Time to chime in on the RDF debate.

There are four general ways of storing information:

  1. A list, in which one has a number of items, which may or not be related to one another.
  2. A table, in which one has a number of items (records), each with a distinct set of properties or columns.
  3. A tree, in which one has a hierarchy of items.
  4. A graph, in which one has a number of items (nodes), with the nodes connected to each other in some way.

There are others, but they are more or less just variations of the same.

There are examples all over of each type. Arrays are examples of lists. Of course, they are used all over the place. Relational databases typically store all of their data in tables. So do spreadsheets. Trees are used for mail or news messages and your bookmarks. XML is a syntax for specifying trees of information. The Windows and Classic Macintosh file systems are presented and/or stored as a tree. The Unix file system however isn't a tree. It's a graph. RDF is a graph. The Web is also a graph -- it's a bunch of pages connected via links.

Each of the four storage methods, lists, tables, trees, and graphs, increase in complexity as you go up. Lists are simple to store. Graphs are the most difficult. Actually, that doesn't need to be the case. But, very few programming languages come with any kind of Graph structure ready to use. Due to the complexity, you should probably store data in the lowest type possible, depending on the kind of data you have.

You can always use one of the structures higher than what is necessary. A list could be stored in a table with only one column, a table can be stored in a tree, where a root node has a set of records, each with a set of properties, and a tree is really a specialized form of graph.

However, the reverse is not true. You can't store a graph in a tree, you can't store a tree in a table, and you can't store a table in a list. Any place where you see someone trying to is a hack.

Many people don't know this though. So they just store everything in a tabular database or in XML, regardless of what it is. This has two problems. First, you get data that can be stored in a simpler format, stored in some more complex format. So you get people passing lists of things around using XML. Or, configuration files stored in XML.

Second, you get people trying to coerce more complex data into a simpler format, so you might see people trying to shove trees of data into a database. Or you get serialized RDF written as XML.

Many people think that XML is the ultimate format for storing data. It isn't. It can represent trees nicely, and it can do tables and lists if you really wanted it to, but it can't represent graphs, not cleanly anyway. Perhaps what is needed is an eXtensible Graph Language, which represents graphs of data. There is RDF-XML, and XGMML but both use a language for describing trees. Actually, it shouldn't be called the eXtensible Graph Language, because then people will get confused thinking it's like XML. Because a tree can be represented as a graph, all data could be represented in the Graph Language (not that it should be, of course), unlike XML which can't. Of course, this assumes there isn't some higher level structure above the graph.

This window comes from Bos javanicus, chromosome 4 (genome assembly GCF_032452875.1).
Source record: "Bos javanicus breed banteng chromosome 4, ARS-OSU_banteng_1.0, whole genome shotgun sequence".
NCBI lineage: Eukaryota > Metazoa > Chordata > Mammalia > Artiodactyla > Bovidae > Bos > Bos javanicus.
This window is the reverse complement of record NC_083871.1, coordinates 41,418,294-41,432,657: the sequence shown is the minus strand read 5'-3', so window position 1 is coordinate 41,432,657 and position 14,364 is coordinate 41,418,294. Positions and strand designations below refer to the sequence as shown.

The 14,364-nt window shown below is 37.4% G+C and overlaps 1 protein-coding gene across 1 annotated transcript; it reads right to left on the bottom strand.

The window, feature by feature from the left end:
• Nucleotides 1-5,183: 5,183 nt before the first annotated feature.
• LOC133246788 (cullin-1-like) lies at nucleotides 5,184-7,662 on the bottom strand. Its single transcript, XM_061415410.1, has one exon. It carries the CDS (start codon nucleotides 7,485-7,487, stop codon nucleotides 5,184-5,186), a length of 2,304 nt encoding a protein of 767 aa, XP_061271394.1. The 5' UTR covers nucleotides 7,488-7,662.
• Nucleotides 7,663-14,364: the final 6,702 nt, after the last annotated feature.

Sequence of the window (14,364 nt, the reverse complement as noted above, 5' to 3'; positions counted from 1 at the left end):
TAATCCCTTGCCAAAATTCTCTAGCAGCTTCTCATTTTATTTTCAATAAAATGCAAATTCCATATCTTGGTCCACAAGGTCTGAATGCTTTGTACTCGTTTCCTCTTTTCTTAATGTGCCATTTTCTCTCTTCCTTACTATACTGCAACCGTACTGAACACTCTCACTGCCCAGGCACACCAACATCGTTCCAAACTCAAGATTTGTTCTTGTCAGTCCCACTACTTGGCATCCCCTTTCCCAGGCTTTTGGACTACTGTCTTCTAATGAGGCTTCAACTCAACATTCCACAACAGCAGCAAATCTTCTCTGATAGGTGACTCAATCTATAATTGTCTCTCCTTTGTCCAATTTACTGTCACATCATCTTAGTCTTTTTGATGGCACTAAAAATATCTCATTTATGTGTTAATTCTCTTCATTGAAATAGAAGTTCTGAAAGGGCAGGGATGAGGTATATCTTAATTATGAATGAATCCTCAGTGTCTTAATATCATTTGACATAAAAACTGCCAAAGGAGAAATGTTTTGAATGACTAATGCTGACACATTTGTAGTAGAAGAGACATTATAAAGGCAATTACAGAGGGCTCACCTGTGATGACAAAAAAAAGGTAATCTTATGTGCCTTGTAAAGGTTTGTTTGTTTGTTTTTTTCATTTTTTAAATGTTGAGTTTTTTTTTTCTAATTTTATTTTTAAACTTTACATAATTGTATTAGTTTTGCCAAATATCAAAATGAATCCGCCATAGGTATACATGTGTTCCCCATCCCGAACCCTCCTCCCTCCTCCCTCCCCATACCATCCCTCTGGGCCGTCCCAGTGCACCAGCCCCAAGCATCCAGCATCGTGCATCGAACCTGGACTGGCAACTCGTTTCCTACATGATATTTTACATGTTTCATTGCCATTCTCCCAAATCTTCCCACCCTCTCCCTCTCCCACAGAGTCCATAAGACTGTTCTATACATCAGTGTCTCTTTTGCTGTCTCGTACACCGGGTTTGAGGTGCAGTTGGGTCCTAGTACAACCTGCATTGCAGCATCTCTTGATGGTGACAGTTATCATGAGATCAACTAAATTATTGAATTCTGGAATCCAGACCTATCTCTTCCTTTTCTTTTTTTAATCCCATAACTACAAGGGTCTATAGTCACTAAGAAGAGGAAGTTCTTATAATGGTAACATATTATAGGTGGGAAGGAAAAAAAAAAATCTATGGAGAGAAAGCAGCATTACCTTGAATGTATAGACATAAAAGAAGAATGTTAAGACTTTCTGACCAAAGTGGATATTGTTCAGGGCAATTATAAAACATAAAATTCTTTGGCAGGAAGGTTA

Long, long ago, people stored data in lists, because that was all that was available. Then, someone came up with the idea of storing data in tables. So relational databases came along and people moved up the ladder to tables. A few years ago, XML came along so data moved up again to trees. Can you guess what will happen next? The Semantic Web folks want us to move to using graphs. Should we move to graphs? Seems to be the next logical step in information evolution. What's holding us back? Well, it's probably too soon. The world is still in the tree phase. One day, graphs will start to become more popular -- it will just take time. In 30 years, someone might come up with something beyond graphs, and we'll all slowly switch to it as well.

There's also the RSS in RDF debate. Many people don't see the value in storing RSS data in RDF. This is because the information stored in a single RSS file isn't a graph -- it's a tree, so plain-old XML actually makes more sense.

Of course, the Semantic Web folks don't agree. Why? Because they aren't thinking in terms of a single RSS file - they are thinking of building giant collections of RSS data, all linked together so that it forms one giant - hey, it's not a tree - it's a graph. Then, you can search and navigate it like you can with the existing Web.

But of course, the Semantic Web lets the servers and the software you're using, know more about what you're talking about. This is unlike current popular search engines like Google which are pretty much just guessing. You can make it better, sure, but the best way to acheive accuracy is if someone tells it the answer to begin with.

Anyway, I'm starting to wander a bit -- that means it's a good time to stop.